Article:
And, as mentioned above, this process also involved the generation of new hair follicles in the nude mice.

It Reduces Inflammation

If you have Male-Pattern Baldness (MPB), you may already know the cause of hair follicle miniaturization is related to DHT. However, it’s a bit more complicated than that.

DHT is a hormone that’s naturally produced when testosterone (the male sex hormone) and 5-alpha-reductase (5AR) (an enzyme), interact. This is a normal (and, actually, necessary) process within the body.

Unfortunately, those with MPB have hair follicles (typically on the hairline and crown) that are sensitive to DHT. This sensitivity leads to inflammation and, eventually hair miniaturization. As a result, hair thinning occurs (and it can become permanent if not treated).

(Do you want to reverse hair follicle death? Learn how here.)

The blocking of DHT within the body can lead to some unpleasant side effects (including sexual dysfunction). So, instead, we can counteract the ill effects that DHT has on the follicles.

One way to do so is by treating the inflammation. This can prevent hair miniaturization from taking place, which will ensure the hair follicles stay healthy.

In 2005, researchers in India tested the anti-inflammatory properties of E. Alba against Indomethacin, a commonly used NSAID, in rat models. Inflammation was first induced through both histamine and seratonin (acute), as well as cotton pellets (chronic).

The rats, which were split into five groups of six, where then treated with different solutions. These included control (no solution), 50, 100, or 200 Mg/kg of E. Alba extract, or Indomethacin (10 mg/Kg).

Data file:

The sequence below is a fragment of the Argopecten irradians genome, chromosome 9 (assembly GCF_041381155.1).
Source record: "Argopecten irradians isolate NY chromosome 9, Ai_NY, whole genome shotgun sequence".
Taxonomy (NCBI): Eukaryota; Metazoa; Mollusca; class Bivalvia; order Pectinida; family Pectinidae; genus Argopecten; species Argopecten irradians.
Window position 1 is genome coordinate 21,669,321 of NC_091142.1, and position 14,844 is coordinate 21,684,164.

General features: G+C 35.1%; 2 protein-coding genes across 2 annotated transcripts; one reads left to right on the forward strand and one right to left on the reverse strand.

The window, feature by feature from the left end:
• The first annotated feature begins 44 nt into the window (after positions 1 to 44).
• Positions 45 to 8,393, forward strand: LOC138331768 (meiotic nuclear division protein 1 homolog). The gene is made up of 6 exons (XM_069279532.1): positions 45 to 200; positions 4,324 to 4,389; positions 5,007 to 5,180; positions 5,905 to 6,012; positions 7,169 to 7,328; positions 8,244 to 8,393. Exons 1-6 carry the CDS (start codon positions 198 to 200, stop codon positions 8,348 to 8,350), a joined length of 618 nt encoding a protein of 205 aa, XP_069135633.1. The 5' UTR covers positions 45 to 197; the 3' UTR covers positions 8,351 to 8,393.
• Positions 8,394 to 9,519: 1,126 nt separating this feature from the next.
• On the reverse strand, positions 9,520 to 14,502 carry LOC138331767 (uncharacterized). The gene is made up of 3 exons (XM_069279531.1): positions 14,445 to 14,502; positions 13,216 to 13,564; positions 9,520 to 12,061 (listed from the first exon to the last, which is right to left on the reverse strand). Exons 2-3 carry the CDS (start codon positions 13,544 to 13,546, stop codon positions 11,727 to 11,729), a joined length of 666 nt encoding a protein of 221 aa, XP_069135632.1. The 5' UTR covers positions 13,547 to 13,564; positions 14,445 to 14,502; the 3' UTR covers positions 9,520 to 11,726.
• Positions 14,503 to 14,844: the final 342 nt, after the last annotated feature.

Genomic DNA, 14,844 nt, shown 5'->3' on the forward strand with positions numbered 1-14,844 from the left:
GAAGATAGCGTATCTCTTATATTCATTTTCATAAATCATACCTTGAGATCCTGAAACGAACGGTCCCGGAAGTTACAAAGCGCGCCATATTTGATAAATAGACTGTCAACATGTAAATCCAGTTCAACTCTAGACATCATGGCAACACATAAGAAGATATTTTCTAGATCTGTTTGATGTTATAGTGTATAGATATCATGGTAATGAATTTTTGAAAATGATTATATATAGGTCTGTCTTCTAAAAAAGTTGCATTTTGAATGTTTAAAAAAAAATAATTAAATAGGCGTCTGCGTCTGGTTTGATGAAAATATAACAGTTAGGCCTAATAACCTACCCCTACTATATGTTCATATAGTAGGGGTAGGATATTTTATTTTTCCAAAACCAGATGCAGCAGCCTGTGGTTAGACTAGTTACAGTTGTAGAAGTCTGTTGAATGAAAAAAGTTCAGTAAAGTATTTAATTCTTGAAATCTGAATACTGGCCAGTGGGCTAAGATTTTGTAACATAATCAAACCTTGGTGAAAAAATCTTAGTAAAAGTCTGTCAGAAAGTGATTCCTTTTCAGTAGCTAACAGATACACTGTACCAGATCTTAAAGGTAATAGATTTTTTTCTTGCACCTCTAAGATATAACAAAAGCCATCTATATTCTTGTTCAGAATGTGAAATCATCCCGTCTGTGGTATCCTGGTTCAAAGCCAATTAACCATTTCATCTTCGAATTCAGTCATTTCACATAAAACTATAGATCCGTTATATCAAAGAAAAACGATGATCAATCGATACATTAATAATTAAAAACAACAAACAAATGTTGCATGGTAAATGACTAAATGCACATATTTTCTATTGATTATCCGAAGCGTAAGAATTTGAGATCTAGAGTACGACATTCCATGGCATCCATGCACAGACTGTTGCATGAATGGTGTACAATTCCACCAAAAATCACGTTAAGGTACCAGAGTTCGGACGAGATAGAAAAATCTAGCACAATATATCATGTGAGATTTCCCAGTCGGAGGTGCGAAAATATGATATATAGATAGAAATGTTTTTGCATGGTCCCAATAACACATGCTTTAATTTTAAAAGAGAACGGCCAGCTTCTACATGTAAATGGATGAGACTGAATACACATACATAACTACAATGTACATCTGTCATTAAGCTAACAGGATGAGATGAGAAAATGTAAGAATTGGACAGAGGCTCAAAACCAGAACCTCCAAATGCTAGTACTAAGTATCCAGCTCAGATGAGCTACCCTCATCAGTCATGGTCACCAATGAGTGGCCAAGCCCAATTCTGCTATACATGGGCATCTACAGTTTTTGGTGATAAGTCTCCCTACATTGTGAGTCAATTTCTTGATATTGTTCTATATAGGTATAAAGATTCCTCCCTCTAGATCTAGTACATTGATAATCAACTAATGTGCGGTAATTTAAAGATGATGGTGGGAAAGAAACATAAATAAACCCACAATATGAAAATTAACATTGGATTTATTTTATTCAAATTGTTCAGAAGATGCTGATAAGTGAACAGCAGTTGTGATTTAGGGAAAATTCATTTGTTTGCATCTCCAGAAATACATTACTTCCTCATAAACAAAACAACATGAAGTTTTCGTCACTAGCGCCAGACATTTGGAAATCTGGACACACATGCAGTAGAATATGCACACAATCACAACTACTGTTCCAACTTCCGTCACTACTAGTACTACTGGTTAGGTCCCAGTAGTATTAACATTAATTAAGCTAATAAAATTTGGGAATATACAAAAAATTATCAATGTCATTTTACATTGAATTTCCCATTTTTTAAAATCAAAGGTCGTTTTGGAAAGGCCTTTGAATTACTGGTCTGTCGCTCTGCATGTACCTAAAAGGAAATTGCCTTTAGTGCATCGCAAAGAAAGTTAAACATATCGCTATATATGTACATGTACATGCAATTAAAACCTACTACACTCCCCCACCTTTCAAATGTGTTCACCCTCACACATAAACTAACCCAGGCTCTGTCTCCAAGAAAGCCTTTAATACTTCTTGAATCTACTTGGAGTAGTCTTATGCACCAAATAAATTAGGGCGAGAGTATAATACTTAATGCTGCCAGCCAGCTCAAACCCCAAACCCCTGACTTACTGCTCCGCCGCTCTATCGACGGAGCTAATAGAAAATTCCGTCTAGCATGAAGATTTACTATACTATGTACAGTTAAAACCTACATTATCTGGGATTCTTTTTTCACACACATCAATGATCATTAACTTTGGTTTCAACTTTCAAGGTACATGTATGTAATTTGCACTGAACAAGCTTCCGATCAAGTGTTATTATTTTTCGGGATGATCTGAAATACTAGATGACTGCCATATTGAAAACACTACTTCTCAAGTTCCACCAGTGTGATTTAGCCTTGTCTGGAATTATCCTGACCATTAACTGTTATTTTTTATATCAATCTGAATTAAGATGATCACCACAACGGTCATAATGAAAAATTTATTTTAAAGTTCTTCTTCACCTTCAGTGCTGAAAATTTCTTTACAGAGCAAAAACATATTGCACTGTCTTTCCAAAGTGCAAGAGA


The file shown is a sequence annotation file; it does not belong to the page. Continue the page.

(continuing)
In the treatment of acute inflammation, these were the results:

The results of eclipta alba as an acute anti-inflammatory
Source.

While not exactly as effective as Indomethacin (61.30%), the 200 mg/kg dose of E. Alba was highly effective (55.85%) in inhibiting inflammation. Similar results were seen in the treatment of chronic inflammation:

The results of eclipta alba as a chronic anti-inflammatory
Source.

In this case, the 200 mg/kg actually was more effective (55.23%) at treating inflammation than Indomethacin (53.48%).

It Treats Bacterial and Fungal Infection

While not a common problem for those with MPB, bacterial and fungal infections can be another cause of hair loss altogether. This means their prompt treatment is crucial to protecting your locks.

Of course, for many infections, antibiotics are prescribed. However, frequent use of them can lead to its own set of issues (including antibiotic resistance and digestive upset). Instead, when possible, I recommend you take a more natural approach.

An effective one, as proven by a 2011 study on the topic, is E. Alba. In particular, it was most effective against the strains Klebsiella pneumonia, Pseudomonas aeruginosa, and Candida albicans.

Are There Side Effects?

The use of natural supplements – while better for your overall health – can sometimes come with side effects. These may be minor (rash at site of application) or more serious (hives, shortness of breath, etc.). If you experience a severe reaction, stop use immediately and seek medical help.